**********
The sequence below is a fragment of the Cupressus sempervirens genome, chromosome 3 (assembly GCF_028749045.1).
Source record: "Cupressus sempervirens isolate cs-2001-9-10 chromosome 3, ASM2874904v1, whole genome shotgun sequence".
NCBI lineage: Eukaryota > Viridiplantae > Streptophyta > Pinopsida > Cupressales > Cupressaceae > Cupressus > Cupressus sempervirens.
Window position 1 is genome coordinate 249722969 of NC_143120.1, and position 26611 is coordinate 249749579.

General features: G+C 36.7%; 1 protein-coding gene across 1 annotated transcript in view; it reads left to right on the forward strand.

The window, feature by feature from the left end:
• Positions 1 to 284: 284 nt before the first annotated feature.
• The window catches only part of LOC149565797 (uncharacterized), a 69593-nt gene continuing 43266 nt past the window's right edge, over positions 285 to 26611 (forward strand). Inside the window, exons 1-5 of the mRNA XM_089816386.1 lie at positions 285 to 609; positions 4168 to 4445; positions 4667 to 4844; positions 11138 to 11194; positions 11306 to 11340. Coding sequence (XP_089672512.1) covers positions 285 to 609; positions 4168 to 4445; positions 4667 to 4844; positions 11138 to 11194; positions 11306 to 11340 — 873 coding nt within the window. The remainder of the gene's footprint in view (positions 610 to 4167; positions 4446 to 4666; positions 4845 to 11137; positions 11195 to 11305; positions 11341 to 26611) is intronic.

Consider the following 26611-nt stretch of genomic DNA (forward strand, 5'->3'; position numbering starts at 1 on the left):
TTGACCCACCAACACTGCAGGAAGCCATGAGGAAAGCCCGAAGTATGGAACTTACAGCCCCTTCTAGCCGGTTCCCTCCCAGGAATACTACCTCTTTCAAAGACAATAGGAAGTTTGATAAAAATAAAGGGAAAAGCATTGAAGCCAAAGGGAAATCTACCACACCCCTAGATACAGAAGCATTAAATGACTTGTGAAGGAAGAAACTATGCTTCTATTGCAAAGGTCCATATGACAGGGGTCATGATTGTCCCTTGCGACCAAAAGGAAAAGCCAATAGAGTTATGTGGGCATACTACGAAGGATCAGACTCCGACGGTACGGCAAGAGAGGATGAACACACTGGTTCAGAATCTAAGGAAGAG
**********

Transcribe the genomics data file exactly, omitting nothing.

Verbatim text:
The sequence below is a fragment of the Cupressus sempervirens genome, chromosome 3 (assembly GCF_028749045.1).
Source record: "Cupressus sempervirens isolate cs-2001-9-10 chromosome 3, ASM2874904v1, whole genome shotgun sequence".
NCBI lineage: Eukaryota > Viridiplantae > Streptophyta > Pinopsida > Cupressales > Cupressaceae > Cupressus > Cupressus sempervirens.
Window position 1 is genome coordinate 249722969 of NC_143120.1, and position 26611 is coordinate 249749579.

General features: G+C 36.7%; 1 protein-coding gene across 1 annotated transcript in view; it reads left to right on the forward strand.

The window, feature by feature from the left end:
• Positions 1 to 284: 284 nt before the first annotated feature.
• The window catches only part of LOC149565797 (uncharacterized), a 69593-nt gene continuing 43266 nt past the window's right edge, over positions 285 to 26611 (forward strand). Inside the window, exons 1-5 of the mRNA XM_089816386.1 lie at positions 285 to 609; positions 4168 to 4445; positions 4667 to 4844; positions 11138 to 11194; positions 11306 to 11340. Coding sequence (XP_089672512.1) covers positions 285 to 609; positions 4168 to 4445; positions 4667 to 4844; positions 11138 to 11194; positions 11306 to 11340 — 873 coding nt within the window. The remainder of the gene's footprint in view (positions 610 to 4167; positions 4446 to 4666; positions 4845 to 11137; positions 11195 to 11305; positions 11341 to 26611) is intronic.

Consider the following 26611-nt stretch of genomic DNA (forward strand, 5'->3'; position numbering starts at 1 on the left):
TTGACCCACCAACACTGCAGGAAGCCATGAGGAAAGCCCGAAGTATGGAACTTACAGCCCCTTCTAGCCGGTTCCCTCCCAGGAATACTACCTCTTTCAAAGACAATAGGAAGTTTGATAAAAATAAAGGGAAAAGCATTGAAGCCAAAGGGAAATCTACCACACCCCTAGATACAGAAGCATTAAATGACTTGTGAAGGAAGAAACTATGCTTCTATTGCAAAGGTCCATATGACAGGGGTCATGATTGTCCCTTGCGACCAAAAGGAAAAGCCAATAGAGTTATGTGGGCATACTACGAAGGATCAGACTCCGACGGTACGGCAAGAGAGGATGAACACACTGGTTCAGAATCTAAGGAAGAG